Prof. Yisrael Aumann
Prof. Yisrael AumannHadas Parush/Flash 90

Nobel Prize in Economics winner Prof. Yisrael (Robert) Aumann spoke to Arutz Sheva ahead of the elections next Tuesday, and despite concern that Likud may be outpaced by Labor in the race to form a government, he had sharp words for Prime Minister Binyamin Netanyahu.

Aumann said he doesn't hold it against leftist sources for their campaign against Netanyahu over the 2011 Gilad Shalit deal that saw 1,027 terrorists go free.

"I was against the Shalit deal, it was a great mistake and if people on the left say it, that doesn't bother me," said the professor. "It's important that a man running in elections, that they look at his record."

Speaking about the leftists making the accusations, he noted "it could be they're hypocrites, but the fact that they're reminding someone of his actions in election days is like one needs to be reminded during the High Holy days (between Rosh Hashanah and Yom Kippur) of his deeds during the year."

"The elections are the High Holy days of politicians and it's good that they remind him of the Shalit deal, that was something that should not have been done. Maybe if they remind him he won't do it again," reasoned the professor.

Aumann notes that the outgoing government also was weak in terms of allowing destruction in Judea and Samaria, noting "also on the topic of Mitzpe Kramim, even in election days he (Netanyahu) isn't taking action, also on this we expect him to do something to save the community and he isn't."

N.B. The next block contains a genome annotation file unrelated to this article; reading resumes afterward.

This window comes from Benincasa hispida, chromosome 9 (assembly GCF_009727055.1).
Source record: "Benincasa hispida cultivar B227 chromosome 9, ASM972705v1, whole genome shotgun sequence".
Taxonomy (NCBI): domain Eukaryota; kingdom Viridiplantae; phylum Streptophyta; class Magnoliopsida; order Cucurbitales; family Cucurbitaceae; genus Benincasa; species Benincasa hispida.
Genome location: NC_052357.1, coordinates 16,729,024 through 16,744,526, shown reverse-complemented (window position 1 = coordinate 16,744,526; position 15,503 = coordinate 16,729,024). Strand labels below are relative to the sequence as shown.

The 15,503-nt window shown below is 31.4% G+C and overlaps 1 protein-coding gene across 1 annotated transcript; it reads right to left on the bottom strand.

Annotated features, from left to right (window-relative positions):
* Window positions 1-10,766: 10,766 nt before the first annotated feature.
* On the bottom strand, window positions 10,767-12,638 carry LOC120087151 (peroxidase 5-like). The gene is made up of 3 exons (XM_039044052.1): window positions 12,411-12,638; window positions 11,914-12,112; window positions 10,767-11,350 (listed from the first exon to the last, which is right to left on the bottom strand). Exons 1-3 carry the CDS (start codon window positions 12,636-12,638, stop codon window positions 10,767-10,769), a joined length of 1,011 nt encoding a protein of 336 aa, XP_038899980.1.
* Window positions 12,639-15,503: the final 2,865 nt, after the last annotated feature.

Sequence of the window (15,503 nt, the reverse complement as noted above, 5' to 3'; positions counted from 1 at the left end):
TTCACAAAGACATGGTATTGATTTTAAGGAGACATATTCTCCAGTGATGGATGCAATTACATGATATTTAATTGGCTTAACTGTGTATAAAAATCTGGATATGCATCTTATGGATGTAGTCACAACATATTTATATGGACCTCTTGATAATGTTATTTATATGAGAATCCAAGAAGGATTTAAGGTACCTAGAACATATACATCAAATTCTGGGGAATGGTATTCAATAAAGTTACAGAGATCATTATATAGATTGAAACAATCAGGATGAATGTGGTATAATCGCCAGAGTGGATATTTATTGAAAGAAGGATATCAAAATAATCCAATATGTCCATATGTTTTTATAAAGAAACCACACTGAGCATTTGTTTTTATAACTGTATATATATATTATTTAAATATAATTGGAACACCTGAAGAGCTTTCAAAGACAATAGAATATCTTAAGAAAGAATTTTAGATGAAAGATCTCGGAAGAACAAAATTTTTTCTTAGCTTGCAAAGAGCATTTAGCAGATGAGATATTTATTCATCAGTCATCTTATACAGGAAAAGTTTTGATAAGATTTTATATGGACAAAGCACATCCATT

The professor is aware of the danger that Labor chairman Yitzhak Herzog may outpace Netanyahu and form a leftist government, saying "there's a danger that the majority will go to Herzog, but even if leftists remind him (Netanyahu) of his past mistakes - if they don't remind who will?"

False polls

Turning his attention to the topic of the waves of polls leading up to the elections, Aumann argued a law should be passed requiring supervision over the polling in Israel.

"The polls aren't reliable, and maybe they should have been under supervision, because people can say whatever they want," he said. "Every election they don't succeed (in predicting the results) and then talk for two days about why they didn't succeed, find excuses, and in the next elections everyone forgets and again go to polls."

Aumann also spoke about radical Arab MK Hanin Zoabi's running in the elections after the High Court overruled a decision barring her, and opined that she should be allowed in.

"I think that was a mistake to distance her (from the Knesset due to her open support of Hamas - ed.) for a certain period. Democracy is based on people being able to say what they want, and certainly so for an MK elected by their public," he said.

Zoabi raised outrage after making numerous public statements supporting the Hamas terrorist organization, which in its very charter calls for the genocide of all Jews, and just last summer launched its third terror war to try and destroy Israel.

"It's important that the public knows what the people they elect and represent think," said Aumann. "Everyone should have free speech that isn't unlimited, but an MK needs to have nearly unlimited free speech."

He added, "to the same degree I of course think that the barring of Meir Kahane was undemocratic," a reference to former MK Rabbi Meir Kahane who called to expel hostile Arab residents and was barred in the late 1980s in a bill that outlawed "racist" parties - without even defining what constitutes racism.